- They both involve multiplication. Factors are what you multiply to get a number. Multiples are what we get after multiplying the number by an integer (number, not a fraction). Example: 2 x 2 are factors and 4 is the multiple.(3 votes)

- what is the difference between a multiple and a factor?(4 votes)
- Multiples and factors are both about multiplying, as follows..

A multiple is what you get when you multiply a number by other numbers, like, we get 10, 15, 20, 25, 30 and on and on, which are some MULTIPLES of 5, for example.

(A multiple, is bigger than the number.)

A FACTOR, is what you can multiply together to get a number. Like the factors of 24, can be 1, 2, 3, 4, 6, 8, and 12. These are FACTORS of 24, for example, because you can multiply 2 times 12 to get 24. (The factors of a certain number are smaller than the number.(11 votes)

- Hello, why is it that when he factorizes, he only gets picks 1 number from the 12? And why that specific number?(5 votes)
- You can really only divide 12 by one number at a time. The order that you do it doesn't really matter. In the video, Sal went from 12 to 2 and 6, but you could just as easily go from 12 to 3 and 4. Decompose the 4 into 2 * 2 and you get the same result as he did.(9 votes)

- But can't all the numbers be broken down by 1?(4 votes)
- Yes, but that doesn't actually leave us with different numbers, so we ignore divisibility by 1.(3 votes)

## Video transcript

What is the least common
multiple of 36 and 12? So another way to say this is
LCM, in parentheses, 36 to 12. And this is literally
saying what's the least common
multiple of 36 and 12? Well, this one might
pop out at you, because 36 itself
is a multiple of 12. And 36 is also a multiple of 36. It's 1 times 36. So the smallest number that is
both a multiple of 36 and 12-- because 36 is a multiple
of 12-- is actually 36. There we go. Let's do a couple more of these. That one was too easy. What is the least common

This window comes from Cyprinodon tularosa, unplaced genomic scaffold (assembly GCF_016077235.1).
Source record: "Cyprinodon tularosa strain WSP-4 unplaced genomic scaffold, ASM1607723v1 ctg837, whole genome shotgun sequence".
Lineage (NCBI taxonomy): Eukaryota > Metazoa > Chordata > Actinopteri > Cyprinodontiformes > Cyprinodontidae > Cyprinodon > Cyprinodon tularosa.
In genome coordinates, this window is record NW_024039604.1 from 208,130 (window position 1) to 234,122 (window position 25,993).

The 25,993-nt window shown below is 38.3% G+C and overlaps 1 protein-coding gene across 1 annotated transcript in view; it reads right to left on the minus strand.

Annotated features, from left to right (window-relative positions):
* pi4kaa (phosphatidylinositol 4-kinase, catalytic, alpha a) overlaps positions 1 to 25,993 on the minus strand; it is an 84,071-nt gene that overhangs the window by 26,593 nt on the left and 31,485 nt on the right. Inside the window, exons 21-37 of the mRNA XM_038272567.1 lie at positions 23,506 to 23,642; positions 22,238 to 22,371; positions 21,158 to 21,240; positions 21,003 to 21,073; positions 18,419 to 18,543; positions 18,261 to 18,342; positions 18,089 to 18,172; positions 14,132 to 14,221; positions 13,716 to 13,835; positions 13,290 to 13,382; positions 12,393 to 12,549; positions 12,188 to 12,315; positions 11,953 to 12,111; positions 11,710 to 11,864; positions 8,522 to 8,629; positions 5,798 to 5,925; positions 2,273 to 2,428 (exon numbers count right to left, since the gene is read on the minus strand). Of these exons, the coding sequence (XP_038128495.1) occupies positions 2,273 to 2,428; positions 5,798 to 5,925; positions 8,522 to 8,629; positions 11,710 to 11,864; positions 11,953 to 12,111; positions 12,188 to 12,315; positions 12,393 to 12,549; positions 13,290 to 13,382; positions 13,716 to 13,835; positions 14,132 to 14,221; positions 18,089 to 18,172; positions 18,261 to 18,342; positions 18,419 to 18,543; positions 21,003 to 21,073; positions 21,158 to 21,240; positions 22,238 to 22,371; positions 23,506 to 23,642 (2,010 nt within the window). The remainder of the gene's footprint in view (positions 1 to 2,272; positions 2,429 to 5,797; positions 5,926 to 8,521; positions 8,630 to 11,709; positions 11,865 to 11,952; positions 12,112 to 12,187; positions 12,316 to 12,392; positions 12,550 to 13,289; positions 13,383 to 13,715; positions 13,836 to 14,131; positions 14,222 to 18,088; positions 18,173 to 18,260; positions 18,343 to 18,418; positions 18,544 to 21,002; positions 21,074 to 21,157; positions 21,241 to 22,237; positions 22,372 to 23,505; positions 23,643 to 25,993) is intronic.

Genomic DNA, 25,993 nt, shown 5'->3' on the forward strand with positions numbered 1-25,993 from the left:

multiple of 18 and 12? And they just state this
with a different notation. The least common
multiple of 18 and 12 is equal to question mark. So let's think about
this a little bit. So there's a couple of ways
you can think about-- so let's just write down our
numbers that we care about. We care about 18,
and we care about 12. So there's two ways that
we could approach this. One is the prime
factorization approach. We can take the prime
factorization of both of these numbers
and then construct the smallest number
whose prime factorization has all of the ingredients
of both of these numbers, and that will be the
least common multiple. So let's do that. 18 is 2 times 9, which is
the same thing as 2 times 3 times 3, or 18 is 2 times 9. 9 is 3 times 3. So we could write 18 is
equal to 2 times 3 times 3. That's its prime factorization. 12 is 2 times 6. 6 is 2 times 3. So 12 is equal to
2 times 2 times 3. Now, the least common
multiple of 18 and 12-- let me write this down-- so
the least common multiple of 18 and 12 is going to have to have
enough prime factors to cover both of these
numbers and no more, because we want the least
common multiple or the smallest common multiple. So let's think about it. Well, it needs to have at
least 1, 2, a 3 and a 3 in order to be divisible by 18. So let's write that down. So we have to have
a 2 times 3 times 3. This makes it divisible by 18. If you multiply this
out, you actually get 18. And now let's look at the 12. So this part right over
here-- let me make it clear. This part right over
here is the part that makes up 18, makes
it divisible by 18. And then let's see. 12, we need two 2's and a 3. Well, we already have one 3,
so our 3 is taken care of. We have one 2, so this
2 is taken care of. But we don't have two 2s's. So we need another 2 here. So, notice, now this number
right over here has a 2 times 2 times 3 in it, or it has a
12 in it, and it has a 2 times 3 times 3, or an 18 in it. So this right over here is
the least common multiple of 18 and 12. If we multiply it out,
so 2 times 2 is 4. 4 times 3 is 12. 12 times 3 is equal to 36. And we are done. Now, the other way
you could've done it is what I would say
just the brute force method of just looking at the
multiples of these numbers. You would say, well, let's see. The multiples of 18
are 18, 36, and I could keep going
higher and higher, 54. And I could keep going. And the multiples of
12 are 12, 24, 36. And immediately I say, well, I
don't have to go any further. I already found a
multiple of both, and this is the smallest
multiple of both. It is 36. You might say, hey,
why would I ever do this one right over here
as opposed to this one? A couple of reasons. This one, you're
kind of-- it's fun, because you're actually
decomposing the number and then building it back up. And also, this is a better
way, especially if you're doing it with really, really
large and hairy numbers. Really, really, really
large and hairy numbers where you keep trying to
find all the multiples, you might have to go pretty
far to actually figure out what their least
common multiple is. Here, you'll be able to do it a
little bit more systematically, and you'll know
what you're doing.